Brainwave, the Irish Epilepsy Association, has pressed 40 members of parliament in the Republic of Ireland to exclude epilepsy from the Health (Pricing and Supply of Medical Goods) Bill 2012.
The bill will be enacted before the end of the year and aims to reduce the country’s €1.8 billion drugs debt. It would allow the substitution of branded drugs with their generic equivalent in order to cut costs.
According to Brainwave, this substitution could have consequences for a lot of the 40,000 people in Ireland who have epilepsy.
Although the active ingredients in a generic equivalent would be the same, the way the drug is absorbed into the body could differ. Consultant neurologist Prof Norman Delanty of Beaumont Hospital says: “The way the tablet is manufactured can cause variability in how a drug is absorbed through the small intestine.”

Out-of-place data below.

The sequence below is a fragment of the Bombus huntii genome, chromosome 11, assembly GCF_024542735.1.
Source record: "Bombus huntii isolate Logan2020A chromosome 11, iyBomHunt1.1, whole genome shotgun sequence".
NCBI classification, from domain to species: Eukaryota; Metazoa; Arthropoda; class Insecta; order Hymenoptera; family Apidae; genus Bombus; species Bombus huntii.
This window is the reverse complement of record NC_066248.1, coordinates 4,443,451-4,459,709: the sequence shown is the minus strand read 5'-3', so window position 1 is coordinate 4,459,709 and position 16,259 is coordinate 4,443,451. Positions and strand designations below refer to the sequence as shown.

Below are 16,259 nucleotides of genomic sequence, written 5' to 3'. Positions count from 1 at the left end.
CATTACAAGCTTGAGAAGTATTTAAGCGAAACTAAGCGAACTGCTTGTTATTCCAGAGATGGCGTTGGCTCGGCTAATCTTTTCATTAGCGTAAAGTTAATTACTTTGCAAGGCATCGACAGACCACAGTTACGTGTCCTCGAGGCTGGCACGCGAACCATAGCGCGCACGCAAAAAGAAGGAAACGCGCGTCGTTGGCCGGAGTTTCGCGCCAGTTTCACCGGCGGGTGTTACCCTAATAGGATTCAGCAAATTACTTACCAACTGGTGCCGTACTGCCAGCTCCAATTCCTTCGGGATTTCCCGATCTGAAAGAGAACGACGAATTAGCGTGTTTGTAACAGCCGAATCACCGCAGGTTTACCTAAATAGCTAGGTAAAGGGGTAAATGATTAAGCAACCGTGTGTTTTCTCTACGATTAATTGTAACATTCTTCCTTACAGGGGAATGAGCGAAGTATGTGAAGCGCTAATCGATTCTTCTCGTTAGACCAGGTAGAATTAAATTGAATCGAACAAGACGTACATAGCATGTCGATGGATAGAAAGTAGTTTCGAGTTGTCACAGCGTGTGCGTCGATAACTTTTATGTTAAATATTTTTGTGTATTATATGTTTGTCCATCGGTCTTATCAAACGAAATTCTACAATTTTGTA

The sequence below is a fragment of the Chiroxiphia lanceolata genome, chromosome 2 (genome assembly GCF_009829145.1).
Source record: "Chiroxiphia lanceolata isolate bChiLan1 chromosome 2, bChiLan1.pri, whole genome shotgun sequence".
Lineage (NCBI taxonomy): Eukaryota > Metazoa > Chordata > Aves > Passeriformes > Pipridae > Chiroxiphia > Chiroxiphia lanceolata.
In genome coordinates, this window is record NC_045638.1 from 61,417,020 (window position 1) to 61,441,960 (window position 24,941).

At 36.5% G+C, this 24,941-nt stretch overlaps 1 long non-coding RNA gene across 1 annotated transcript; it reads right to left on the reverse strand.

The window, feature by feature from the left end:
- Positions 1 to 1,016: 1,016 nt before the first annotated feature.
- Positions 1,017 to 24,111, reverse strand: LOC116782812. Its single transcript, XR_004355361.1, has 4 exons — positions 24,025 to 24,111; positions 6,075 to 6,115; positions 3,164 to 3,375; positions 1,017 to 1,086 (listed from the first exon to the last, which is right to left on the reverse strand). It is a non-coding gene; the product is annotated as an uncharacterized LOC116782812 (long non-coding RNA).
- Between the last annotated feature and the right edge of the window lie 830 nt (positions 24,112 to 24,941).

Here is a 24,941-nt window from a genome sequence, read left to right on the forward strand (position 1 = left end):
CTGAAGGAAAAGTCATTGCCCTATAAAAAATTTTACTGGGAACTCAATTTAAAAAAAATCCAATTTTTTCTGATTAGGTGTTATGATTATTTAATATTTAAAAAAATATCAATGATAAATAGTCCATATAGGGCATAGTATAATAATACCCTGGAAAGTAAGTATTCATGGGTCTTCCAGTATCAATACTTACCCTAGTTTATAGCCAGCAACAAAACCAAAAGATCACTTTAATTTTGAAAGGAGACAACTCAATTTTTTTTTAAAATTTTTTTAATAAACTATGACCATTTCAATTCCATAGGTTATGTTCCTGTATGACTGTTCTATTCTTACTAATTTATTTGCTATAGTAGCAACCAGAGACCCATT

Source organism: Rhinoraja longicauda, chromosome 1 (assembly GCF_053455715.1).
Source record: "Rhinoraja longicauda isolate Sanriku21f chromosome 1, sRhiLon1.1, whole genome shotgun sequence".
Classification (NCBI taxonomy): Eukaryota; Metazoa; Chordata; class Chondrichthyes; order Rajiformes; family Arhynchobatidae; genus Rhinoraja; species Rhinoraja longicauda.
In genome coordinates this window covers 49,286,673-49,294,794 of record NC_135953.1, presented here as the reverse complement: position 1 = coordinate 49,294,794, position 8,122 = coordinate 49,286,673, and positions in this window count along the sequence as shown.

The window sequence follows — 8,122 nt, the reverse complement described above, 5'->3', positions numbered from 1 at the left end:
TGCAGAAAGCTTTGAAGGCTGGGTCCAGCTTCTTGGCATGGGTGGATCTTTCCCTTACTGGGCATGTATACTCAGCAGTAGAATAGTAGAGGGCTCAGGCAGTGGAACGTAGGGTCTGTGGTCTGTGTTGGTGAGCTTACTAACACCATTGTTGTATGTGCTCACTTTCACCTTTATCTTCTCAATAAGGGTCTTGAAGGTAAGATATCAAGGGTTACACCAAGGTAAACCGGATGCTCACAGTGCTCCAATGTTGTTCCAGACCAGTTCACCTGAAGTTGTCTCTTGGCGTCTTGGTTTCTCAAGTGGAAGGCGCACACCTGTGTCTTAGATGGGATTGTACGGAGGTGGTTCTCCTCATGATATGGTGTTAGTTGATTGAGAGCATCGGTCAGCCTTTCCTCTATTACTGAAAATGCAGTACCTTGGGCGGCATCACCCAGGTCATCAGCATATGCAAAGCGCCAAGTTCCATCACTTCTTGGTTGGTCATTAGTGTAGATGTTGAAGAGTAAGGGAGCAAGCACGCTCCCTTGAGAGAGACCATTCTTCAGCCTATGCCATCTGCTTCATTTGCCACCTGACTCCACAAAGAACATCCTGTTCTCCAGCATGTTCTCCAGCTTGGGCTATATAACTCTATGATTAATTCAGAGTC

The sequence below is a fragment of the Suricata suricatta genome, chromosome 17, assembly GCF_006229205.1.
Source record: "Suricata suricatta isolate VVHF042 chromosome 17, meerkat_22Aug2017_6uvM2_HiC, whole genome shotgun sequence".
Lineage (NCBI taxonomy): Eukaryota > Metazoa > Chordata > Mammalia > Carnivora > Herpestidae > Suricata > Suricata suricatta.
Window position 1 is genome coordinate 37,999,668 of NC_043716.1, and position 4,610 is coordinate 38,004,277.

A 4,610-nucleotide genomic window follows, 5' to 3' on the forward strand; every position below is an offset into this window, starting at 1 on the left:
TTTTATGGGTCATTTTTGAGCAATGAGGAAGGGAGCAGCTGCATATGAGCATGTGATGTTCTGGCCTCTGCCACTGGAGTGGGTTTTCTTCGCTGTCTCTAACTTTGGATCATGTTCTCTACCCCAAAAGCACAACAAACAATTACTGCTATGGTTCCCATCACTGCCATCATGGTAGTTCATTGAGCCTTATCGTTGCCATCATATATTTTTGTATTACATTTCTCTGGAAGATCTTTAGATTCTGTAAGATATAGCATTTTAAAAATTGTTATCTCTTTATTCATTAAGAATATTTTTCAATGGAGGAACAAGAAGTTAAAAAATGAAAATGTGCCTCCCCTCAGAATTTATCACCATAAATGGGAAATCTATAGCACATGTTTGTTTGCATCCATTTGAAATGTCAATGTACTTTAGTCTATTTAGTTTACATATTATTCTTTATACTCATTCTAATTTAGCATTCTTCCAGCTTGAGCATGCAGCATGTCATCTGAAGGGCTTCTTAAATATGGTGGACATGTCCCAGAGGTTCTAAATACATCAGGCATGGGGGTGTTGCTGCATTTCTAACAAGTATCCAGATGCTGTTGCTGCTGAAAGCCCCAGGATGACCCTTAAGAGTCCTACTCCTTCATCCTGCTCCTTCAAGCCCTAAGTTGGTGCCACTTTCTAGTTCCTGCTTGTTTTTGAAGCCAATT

Any variation in medication can upset seizure control. If the medication is changed in any way, this can stop the seizures being controlled and allow breakthrough seizures. Currently, when a specific brand of medicine is prescribed for a person with epilepsy, a pharmacist can only supply that exact brand. Professor Delanty and Brainwave believe that this should remain the same.
Professor Delanty says: “A seizure can be catastrophic for an individual on a number of levels, including danger in terms of injury, prolonged seizures, risk of death and loss of driving privileges.”
A spokeswoman for the Department of Health has said that it is not intending to “exempt any class of drugs from the provisions of the Health (Pricing and Supply of Medical Goods) Bill 2012 dealing with interchangeability of medicines.”
In the long run, Professor Delanty does not believe that the substitution to generic medicines for people with epilepsy will save money. He believes that it is a false economy and will in fact cost more money in hospitalisations as people lose seizure control.